Sixteen newly elected North Dakota legislators will take the oath of office Monday, Dec. 3, as the gears get grinding for the state’s 66th Legislative Assembly.
They include 10 new representatives and six new senators, to be sworn in 1 p.m. Monday in the state House and Senate chambers by North Dakota Supreme Court Justices Jon Jensen and Jerod Tufte, respectively.
There are a few other additions. Two appointed lawmakers also join the Legislature for the 2019 session. They include Rep. Clayton Fegley, R-Berthold, who replaces former New Town Rep. Bill Oliver, who resigned Oct. 30.
District 36 Republicans appointed Jay Elkin to replace former Dickinson Sen. Kelly Armstrong, who resigned to take office Jan. 3 as North Dakota’s lone U.S. representative.
Rep. Kathy Hogan, D-Fargo, also will move from the state House to Senate on Monday, the first day of the Legislature’s three-day organizational session.
The new Legislature will preserve the Republican supermajorities in both chambers, with 37-10 in the Senate and 79-15 in the House. State Democrats picked up a few seats in the general election, though Republicans now control all statewide elected seats with Congressman Kevin Cramer’s defeat of Sen. Heidi Heitkamp.
Legislative Council Director John Bjornson said the newly elected legislators are fewer than in the past couple sessions. Most of them attended a two-day Legislative Management meeting in mid-November at the state Capitol in Bismarck, when legislative committee chairs presented reports and findings of interim studies.
New lawmakers also will go through training sessions and “a basic type of civics lesson” on Monday, with background on the three branches of government, legislative responsibilities and structure, Bjornson said.
Among the 13 incoming Republicans is Mike Dwyer, who won the Senate seat for District 47 of Bismarck, his first role in elected office.
He attended a recent Senate Republican caucus and some of the Legislative Management meeting. He also said he’s been meeting with groups and associations to learn their priorities.
As a longtime lobbyist and attorney for a firm representing water interests, Dwyer said he’s familiar with the legislative process and looks forward to serving on the Judiciary Committee.
“It’ll be a new challenge,” said Dwyer, who indicated he’s supportive of a pay raise for state employees, many of whom live in his district.
He also said he sees behavioral health as an important issue. Dwyer said he’s familiar with the topic from his wife’s work with children and families as a school counselor.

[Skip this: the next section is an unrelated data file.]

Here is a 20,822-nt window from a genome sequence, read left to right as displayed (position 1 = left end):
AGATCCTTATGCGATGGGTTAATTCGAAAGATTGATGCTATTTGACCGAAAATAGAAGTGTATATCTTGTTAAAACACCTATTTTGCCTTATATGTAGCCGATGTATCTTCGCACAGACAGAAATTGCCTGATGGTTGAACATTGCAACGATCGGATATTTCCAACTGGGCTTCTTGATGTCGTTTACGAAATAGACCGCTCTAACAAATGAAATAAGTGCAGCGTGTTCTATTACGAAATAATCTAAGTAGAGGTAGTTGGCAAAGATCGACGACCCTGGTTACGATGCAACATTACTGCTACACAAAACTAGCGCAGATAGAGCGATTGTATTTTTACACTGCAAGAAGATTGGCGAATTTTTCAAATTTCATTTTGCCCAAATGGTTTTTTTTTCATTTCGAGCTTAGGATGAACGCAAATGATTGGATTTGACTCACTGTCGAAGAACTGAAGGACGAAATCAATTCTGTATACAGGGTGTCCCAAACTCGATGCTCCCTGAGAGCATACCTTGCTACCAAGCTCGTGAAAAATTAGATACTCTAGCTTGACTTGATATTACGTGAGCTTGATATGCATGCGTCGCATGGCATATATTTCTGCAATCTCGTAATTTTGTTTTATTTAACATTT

With work from all three branches of government, state lawmakers in 2017 passed a package of bills aimed at reducing recidivism and incarceration related to behavioral health and addiction.
“Doing the right thing for our folks is something that I’m interested in,” Dwyer said.
Incoming Rep. Bill Tveit, R-Hazen, whose district extends into northern Morton County, also attended Legislative Management and said he’s been reviewing paperwork and preparing for the organizational session.
This isn’t his first elected seat nor his first time in the Legislature. Tveit has served as a Mercer County commissioner and was assistant sergeant-at-arms for the state Senate in 2017.
He and Dwyer both pointed to budget issues as key in the upcoming session. Tveit also highlighted likely efforts to legalize or decriminalize marijuana.
“I think that’ll be in front of us,” he said.
Bjornson said from now until the session starts, lawmakers will likely hear from their constituents and draw together ideas on legislation to submit to Legislative Council for work.
“At the session, they hit the ground running,” Bjornson said.
The 2019 session begins Jan. 3, limited to 80 days.
Speaking on election night, Nov. 6, Gov. Doug Burgum said he and Lt. Gov. Brent Sanford look forward to working with lawmakers in 2019 after crafting his executive budget proposal, due Wednesday to lawmakers.
“We’ve got a lot of opportunities to continue to make changes to help North Dakota reach its fullest potential and for us really to deliver services in the best possible way, and (we’re) excited to do that,” the governor said. “We’re excited for the Legislature to be back in town.”